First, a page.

A monument in the Slocan cemetery commemorates Japanese-Canadians cremated there in 1942-43, during the internment era. However, the post is rotting and illegible on two sides. A replacement will be dedicated on July 28. (Photo submitted)

Buddhist monument to be dedicated in Slocan cemetery

A new post has been created to mark the site where at least nine Japanese Canadians were cremated

On Sunday, July 28, a Buddhist minister will bless a new monument commemorating Japanese Canadians cremated at Slocan during the internment era.

The cedar post replaces a similar monument that has been in place at the east end of village’s cemetery since 1986. The original memorial on the site was created by the Slocan Buddhist Mission Society 75 years ago.

Rev. Yasuhiro Miyakawa of the Kelowna Buddhist Temple will conduct the blessing before travelling to New Denver to take part in the annual Obon service. The public is invited to attend the short ceremony at 11:30 a.m. in the cemetery at 704 Arlington Road, across from Mountain Valley Station.

“The refurbishment of the monument has been a desire of the Slocan Valley Historical Society for several years,” says secretary Greg Nesteroff. “We received numerous donations from members of the Japanese Canadian community to help us complete the project.”

The previous monument consisted of a picket fence surrounding a rock slab with two trees growing out of it and a wooden post between them with Japanese inscriptions on all four sides. However, by 2015, the fence was rotting and two sides of the monument were illegible.

Thanks to funding from the Columbia Basin Trust community initiatives program, the fence has been replaced and a discreet interpretive pedestal added, explaining the memorial’s significance.

The new post was created in partnership with the Japanese Canadian Legacy Committee, which last year erected a series of roadside signs commemorating the internment in the West Kootenay/Boundary, including one at Slocan.

“We are so grateful to the Slocan Valley Historical Society for restoring the Japanese Canadian section of the cemetery to honour the memories of those who passed away in Slocan during the internment,” says Laura Saimoto, the Japanese Canadian Legacy committee’s chair.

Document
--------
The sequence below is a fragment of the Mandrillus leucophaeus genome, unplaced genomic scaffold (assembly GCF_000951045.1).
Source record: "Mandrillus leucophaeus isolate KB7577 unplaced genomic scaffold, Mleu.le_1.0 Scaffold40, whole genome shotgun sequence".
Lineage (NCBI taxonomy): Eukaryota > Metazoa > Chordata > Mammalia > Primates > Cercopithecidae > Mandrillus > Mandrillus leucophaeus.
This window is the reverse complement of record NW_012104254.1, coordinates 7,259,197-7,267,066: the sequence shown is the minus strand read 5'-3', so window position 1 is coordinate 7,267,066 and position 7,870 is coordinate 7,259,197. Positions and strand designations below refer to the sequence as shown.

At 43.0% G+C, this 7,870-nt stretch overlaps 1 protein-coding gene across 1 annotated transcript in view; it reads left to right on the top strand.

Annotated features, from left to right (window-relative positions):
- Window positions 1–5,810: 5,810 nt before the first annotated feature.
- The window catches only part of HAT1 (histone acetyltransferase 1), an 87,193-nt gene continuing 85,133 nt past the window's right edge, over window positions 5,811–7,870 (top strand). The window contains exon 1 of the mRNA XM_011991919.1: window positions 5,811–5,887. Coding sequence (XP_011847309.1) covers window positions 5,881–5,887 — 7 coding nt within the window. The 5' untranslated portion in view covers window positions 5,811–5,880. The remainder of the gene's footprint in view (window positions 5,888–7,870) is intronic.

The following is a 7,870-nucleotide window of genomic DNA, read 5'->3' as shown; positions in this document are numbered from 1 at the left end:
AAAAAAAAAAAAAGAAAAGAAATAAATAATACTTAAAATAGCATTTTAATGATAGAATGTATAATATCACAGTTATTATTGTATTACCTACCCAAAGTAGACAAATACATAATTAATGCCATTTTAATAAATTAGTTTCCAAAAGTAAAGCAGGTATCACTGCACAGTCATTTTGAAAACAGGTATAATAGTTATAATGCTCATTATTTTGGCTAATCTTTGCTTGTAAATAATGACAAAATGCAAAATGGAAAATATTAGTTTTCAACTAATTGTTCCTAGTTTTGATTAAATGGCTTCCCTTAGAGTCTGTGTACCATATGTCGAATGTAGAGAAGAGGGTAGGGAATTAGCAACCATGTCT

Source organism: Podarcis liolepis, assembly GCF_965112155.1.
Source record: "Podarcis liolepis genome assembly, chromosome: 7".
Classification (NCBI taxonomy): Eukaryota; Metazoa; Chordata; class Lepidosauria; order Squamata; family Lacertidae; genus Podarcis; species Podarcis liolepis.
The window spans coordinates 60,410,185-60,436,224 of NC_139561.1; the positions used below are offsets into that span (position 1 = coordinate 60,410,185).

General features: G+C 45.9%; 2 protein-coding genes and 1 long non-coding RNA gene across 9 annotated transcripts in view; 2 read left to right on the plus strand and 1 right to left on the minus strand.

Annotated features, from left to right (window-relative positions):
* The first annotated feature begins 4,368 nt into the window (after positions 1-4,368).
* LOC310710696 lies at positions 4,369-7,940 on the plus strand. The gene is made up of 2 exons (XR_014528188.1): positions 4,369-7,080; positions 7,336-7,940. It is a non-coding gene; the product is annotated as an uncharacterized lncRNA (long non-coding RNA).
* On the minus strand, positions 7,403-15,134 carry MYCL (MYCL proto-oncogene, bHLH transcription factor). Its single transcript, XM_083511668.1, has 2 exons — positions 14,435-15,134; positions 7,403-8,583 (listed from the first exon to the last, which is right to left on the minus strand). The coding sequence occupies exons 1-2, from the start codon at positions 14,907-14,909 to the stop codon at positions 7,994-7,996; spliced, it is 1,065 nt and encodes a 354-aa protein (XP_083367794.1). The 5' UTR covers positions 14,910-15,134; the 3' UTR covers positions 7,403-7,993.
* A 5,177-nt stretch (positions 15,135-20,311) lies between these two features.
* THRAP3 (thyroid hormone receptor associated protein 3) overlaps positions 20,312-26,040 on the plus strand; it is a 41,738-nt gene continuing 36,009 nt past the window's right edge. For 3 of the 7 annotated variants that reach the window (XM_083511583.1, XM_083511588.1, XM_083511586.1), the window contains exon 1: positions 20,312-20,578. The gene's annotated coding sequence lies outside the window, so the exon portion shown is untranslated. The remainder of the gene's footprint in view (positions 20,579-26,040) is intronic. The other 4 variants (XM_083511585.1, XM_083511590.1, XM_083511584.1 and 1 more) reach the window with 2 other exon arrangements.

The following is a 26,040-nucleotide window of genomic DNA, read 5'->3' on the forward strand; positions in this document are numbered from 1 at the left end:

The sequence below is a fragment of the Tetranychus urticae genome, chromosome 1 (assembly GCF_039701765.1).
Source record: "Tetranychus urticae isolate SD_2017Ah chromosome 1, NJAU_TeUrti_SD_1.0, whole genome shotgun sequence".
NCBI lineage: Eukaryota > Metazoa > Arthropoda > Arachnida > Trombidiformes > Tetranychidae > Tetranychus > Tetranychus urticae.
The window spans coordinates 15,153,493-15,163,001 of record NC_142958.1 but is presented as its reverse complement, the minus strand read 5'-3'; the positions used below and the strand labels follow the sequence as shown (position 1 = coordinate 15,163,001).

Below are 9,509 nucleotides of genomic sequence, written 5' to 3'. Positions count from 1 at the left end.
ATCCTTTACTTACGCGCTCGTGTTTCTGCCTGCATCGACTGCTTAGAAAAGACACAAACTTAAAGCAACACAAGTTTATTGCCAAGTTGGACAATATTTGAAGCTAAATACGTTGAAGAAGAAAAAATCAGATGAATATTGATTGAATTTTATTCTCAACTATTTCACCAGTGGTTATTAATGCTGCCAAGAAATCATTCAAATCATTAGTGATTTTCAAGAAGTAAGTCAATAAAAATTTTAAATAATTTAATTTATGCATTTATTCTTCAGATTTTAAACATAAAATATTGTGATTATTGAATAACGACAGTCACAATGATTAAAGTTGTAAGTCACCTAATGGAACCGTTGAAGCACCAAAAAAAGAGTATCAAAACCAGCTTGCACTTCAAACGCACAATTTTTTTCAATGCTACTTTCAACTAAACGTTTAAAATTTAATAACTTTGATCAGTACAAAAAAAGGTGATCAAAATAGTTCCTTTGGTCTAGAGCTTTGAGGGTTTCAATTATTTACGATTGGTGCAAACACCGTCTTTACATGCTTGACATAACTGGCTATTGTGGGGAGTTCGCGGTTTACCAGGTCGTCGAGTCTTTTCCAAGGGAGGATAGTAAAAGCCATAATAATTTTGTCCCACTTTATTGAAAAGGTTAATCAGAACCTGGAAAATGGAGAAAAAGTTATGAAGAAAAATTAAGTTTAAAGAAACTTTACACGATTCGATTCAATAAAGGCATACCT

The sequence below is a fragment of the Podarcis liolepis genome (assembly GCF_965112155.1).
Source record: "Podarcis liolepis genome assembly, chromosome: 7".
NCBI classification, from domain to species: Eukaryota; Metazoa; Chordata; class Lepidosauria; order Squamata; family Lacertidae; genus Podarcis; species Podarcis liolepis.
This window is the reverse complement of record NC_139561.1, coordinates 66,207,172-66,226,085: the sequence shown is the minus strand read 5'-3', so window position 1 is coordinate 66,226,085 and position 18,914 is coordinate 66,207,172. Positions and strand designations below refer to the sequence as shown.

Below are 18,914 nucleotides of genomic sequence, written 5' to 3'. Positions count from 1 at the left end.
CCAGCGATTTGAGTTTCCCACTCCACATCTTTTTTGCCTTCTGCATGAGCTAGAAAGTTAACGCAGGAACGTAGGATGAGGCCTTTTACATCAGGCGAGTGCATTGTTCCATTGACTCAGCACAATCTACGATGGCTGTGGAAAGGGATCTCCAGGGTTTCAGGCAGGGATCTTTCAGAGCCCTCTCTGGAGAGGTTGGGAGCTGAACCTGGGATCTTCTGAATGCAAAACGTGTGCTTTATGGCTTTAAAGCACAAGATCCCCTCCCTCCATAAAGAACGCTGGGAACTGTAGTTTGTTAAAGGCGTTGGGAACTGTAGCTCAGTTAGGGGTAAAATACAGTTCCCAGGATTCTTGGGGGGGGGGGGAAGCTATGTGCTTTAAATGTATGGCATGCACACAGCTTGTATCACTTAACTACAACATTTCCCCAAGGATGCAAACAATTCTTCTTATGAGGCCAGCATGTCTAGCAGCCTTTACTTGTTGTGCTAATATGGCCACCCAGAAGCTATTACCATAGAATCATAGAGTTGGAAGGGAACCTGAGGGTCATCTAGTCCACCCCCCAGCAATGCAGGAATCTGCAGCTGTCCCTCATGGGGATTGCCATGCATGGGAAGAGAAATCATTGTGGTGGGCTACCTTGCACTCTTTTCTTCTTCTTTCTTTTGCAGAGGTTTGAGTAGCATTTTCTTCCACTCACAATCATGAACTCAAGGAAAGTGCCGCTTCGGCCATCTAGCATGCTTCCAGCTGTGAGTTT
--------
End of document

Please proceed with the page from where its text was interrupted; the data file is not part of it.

“Close to 10,000 out of the 22,000 Japanese Canadians were interned in the Kootenay region. We hope that projects such as these serve to educate and commemorate this dark chapter in Canadian history.”

A sawmill in Surrey donated a western red cedar post, Hinterland Design offered discounted woodwork, and Rev. Orai Fujikawa, a retired Shin Buddhist minister, provided Japanese calligraphy, which was engraved into the wood and then repainted and varnished to withstand the elements.

The inscription, translated, reads: “Slocan Buddhist Fellowship/Place of cremation of our fellow countrymen/I take refuge in Amida Buddha.”

The New Canadian, a Japanese-Canadian newspaper, explained in its Sept. 2, 1944 edition: “Plans have been made by the Slocan Buddhist Mission Society to erect a memorial monument (seirei to) in commemoration of the deceased who were cremated at the Slocan cemetery before the New Denver Crematorium was completed. Permission has been granted to erect this monument and work is expected to begin in the near future.”

At least nine people — six men, a woman, a child and an infant — were cremated in Slocan before the New Denver crematorium was established in April 1943. Seven more are likely but unconfirmed. The first was Takeo Kinoshita, 9, who drowned in Slocan Lake on July 21, 1942 while swimming with friends.

The monument was refurbished in 1969 and again in 1986, when the previous post was removed and replicated with the current one.

 

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